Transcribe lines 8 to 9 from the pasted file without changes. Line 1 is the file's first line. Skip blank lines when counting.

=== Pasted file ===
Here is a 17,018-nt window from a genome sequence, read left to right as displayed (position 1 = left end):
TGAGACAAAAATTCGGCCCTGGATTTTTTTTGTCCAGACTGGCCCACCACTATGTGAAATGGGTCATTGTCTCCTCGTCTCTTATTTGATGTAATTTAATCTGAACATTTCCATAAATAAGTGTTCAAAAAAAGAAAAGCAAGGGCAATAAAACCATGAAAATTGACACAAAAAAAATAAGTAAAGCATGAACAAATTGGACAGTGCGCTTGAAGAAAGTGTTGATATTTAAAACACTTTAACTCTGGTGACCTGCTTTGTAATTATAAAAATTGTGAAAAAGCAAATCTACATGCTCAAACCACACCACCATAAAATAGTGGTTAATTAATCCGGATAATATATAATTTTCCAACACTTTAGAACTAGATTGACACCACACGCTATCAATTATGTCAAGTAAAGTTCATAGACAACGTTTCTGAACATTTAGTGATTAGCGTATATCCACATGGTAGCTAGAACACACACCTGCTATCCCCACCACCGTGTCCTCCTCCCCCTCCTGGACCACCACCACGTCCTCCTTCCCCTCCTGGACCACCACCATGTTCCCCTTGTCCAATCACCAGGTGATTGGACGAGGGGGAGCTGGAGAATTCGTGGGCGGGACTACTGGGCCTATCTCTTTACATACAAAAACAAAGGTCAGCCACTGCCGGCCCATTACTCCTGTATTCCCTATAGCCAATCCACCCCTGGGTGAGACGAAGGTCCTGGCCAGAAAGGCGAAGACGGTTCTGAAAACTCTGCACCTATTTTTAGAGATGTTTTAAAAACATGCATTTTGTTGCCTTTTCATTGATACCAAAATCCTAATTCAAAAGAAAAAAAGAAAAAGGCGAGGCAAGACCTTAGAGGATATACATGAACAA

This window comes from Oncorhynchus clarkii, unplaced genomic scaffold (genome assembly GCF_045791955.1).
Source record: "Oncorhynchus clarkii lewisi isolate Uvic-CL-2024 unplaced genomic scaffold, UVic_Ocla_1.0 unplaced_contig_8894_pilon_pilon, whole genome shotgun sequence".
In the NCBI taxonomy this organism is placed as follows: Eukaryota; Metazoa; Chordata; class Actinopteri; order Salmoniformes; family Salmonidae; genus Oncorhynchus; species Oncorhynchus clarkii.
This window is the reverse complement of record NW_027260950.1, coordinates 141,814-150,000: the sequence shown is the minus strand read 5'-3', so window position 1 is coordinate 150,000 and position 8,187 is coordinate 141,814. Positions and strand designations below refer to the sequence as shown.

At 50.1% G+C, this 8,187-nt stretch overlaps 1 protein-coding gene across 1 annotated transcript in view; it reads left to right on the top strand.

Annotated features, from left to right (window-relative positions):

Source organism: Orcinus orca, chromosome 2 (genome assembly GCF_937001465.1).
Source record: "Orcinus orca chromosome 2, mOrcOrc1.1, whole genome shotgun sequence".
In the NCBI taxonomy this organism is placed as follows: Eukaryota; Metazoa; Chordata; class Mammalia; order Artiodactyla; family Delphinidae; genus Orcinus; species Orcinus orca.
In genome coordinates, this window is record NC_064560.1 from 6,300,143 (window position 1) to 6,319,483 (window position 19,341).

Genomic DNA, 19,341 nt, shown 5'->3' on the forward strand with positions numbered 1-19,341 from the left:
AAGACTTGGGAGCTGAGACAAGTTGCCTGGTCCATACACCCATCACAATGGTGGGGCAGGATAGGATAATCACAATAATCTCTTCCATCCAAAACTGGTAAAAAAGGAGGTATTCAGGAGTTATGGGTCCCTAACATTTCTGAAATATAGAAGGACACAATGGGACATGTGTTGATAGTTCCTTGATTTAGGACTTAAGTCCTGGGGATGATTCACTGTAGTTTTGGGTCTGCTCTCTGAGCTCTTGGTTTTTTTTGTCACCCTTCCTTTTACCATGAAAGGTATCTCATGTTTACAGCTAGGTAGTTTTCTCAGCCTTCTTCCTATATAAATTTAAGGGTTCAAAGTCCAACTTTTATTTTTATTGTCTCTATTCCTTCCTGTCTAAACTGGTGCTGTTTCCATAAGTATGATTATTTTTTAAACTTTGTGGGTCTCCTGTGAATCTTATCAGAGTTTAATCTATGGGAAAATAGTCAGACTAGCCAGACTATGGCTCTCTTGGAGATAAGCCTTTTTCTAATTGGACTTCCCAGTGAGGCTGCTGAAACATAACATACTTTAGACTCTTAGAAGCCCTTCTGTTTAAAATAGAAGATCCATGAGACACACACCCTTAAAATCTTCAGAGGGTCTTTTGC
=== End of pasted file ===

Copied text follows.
Annotated features, from left to right (window-relative positions):

Source organism: Orcinus orca, chromosome 2 (genome assembly GCF_937001465.1).